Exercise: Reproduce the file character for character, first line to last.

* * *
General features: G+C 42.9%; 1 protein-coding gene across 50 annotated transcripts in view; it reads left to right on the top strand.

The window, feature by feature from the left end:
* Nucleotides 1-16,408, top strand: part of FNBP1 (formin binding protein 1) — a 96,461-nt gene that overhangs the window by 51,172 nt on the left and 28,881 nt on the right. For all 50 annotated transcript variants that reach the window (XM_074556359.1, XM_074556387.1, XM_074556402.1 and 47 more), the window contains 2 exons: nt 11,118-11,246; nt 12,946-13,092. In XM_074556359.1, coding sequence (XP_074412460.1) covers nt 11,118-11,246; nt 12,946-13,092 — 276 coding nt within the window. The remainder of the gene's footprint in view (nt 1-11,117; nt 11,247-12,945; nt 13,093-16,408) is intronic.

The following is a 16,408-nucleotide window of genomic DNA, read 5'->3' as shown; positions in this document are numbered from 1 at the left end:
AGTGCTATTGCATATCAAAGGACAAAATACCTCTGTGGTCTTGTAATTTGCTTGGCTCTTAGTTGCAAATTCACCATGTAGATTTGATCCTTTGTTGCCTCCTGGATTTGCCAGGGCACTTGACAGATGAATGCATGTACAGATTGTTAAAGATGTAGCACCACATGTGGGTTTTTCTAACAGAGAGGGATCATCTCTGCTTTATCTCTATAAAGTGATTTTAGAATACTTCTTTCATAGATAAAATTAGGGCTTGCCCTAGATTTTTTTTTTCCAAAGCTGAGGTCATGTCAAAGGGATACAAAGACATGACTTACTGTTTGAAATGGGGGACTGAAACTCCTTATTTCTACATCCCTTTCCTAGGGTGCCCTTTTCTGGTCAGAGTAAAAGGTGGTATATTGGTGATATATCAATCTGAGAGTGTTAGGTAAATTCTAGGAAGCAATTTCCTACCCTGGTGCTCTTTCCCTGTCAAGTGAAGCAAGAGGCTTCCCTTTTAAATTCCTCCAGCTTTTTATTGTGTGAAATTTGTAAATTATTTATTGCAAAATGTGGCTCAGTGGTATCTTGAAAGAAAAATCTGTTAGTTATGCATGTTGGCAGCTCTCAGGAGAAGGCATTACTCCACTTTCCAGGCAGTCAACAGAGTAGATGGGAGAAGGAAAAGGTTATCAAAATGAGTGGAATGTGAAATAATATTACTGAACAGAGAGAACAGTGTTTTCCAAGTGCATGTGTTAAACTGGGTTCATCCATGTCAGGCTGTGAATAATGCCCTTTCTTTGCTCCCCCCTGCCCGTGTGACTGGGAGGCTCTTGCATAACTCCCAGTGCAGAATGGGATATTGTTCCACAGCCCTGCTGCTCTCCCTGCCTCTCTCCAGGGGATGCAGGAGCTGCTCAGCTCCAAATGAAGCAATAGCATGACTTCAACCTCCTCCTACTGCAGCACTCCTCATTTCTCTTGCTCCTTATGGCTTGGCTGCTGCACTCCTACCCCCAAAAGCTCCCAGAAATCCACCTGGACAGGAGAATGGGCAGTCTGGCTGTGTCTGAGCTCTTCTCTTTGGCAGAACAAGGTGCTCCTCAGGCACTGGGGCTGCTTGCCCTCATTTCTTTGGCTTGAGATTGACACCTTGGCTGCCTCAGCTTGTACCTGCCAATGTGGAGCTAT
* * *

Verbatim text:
General features: G+C 42.9%; 1 protein-coding gene across 50 annotated transcripts in view; it reads left to right on the top strand.

The window, feature by feature from the left end:
* Nucleotides 1-16,408, top strand: part of FNBP1 (formin binding protein 1) — a 96,461-nt gene that overhangs the window by 51,172 nt on the left and 28,881 nt on the right. For all 50 annotated transcript variants that reach the window (XM_074556359.1, XM_074556387.1, XM_074556402.1 and 47 more), the window contains 2 exons: nt 11,118-11,246; nt 12,946-13,092. In XM_074556359.1, coding sequence (XP_074412460.1) covers nt 11,118-11,246; nt 12,946-13,092 — 276 coding nt within the window. The remainder of the gene's footprint in view (nt 1-11,117; nt 11,247-12,945; nt 13,093-16,408) is intronic.

The following is a 16,408-nucleotide window of genomic DNA, read 5'->3' as shown; positions in this document are numbered from 1 at the left end:
AGTGCTATTGCATATCAAAGGACAAAATACCTCTGTGGTCTTGTAATTTGCTTGGCTCTTAGTTGCAAATTCACCATGTAGATTTGATCCTTTGTTGCCTCCTGGATTTGCCAGGGCACTTGACAGATGAATGCATGTACAGATTGTTAAAGATGTAGCACCACATGTGGGTTTTTCTAACAGAGAGGGATCATCTCTGCTTTATCTCTATAAAGTGATTTTAGAATACTTCTTTCATAGATAAAATTAGGGCTTGCCCTAGATTTTTTTTTTCCAAAGCTGAGGTCATGTCAAAGGGATACAAAGACATGACTTACTGTTTGAAATGGGGGACTGAAACTCCTTATTTCTACATCCCTTTCCTAGGGTGCCCTTTTCTGGTCAGAGTAAAAGGTGGTATATTGGTGATATATCAATCTGAGAGTGTTAGGTAAATTCTAGGAAGCAATTTCCTACCCTGGTGCTCTTTCCCTGTCAAGTGAAGCAAGAGGCTTCCCTTTTAAATTCCTCCAGCTTTTTATTGTGTGAAATTTGTAAATTATTTATTGCAAAATGTGGCTCAGTGGTATCTTGAAAGAAAAATCTGTTAGTTATGCATGTTGGCAGCTCTCAGGAGAAGGCATTACTCCACTTTCCAGGCAGTCAACAGAGTAGATGGGAGAAGGAAAAGGTTATCAAAATGAGTGGAATGTGAAATAATATTACTGAACAGAGAGAACAGTGTTTTCCAAGTGCATGTGTTAAACTGGGTTCATCCATGTCAGGCTGTGAATAATGCCCTTTCTTTGCTCCCCCCTGCCCGTGTGACTGGGAGGCTCTTGCATAACTCCCAGTGCAGAATGGGATATTGTTCCACAGCCCTGCTGCTCTCCCTGCCTCTCTCCAGGGGATGCAGGAGCTGCTCAGCTCCAAATGAAGCAATAGCATGACTTCAACCTCCTCCTACTGCAGCACTCCTCATTTCTCTTGCTCCTTATGGCTTGGCTGCTGCACTCCTACCCCCAAAAGCTCCCAGAAATCCACCTGGACAGGAGAATGGGCAGTCTGGCTGTGTCTGAGCTCTTCTCTTTGGCAGAACAAGGTGCTCCTCAGGCACTGGGGCTGCTTGCCCTCATTTCTTTGGCTTGAGATTGACACCTTGGCTGCCTCAGCTTGTACCTGCCAATGTGGAGCTAT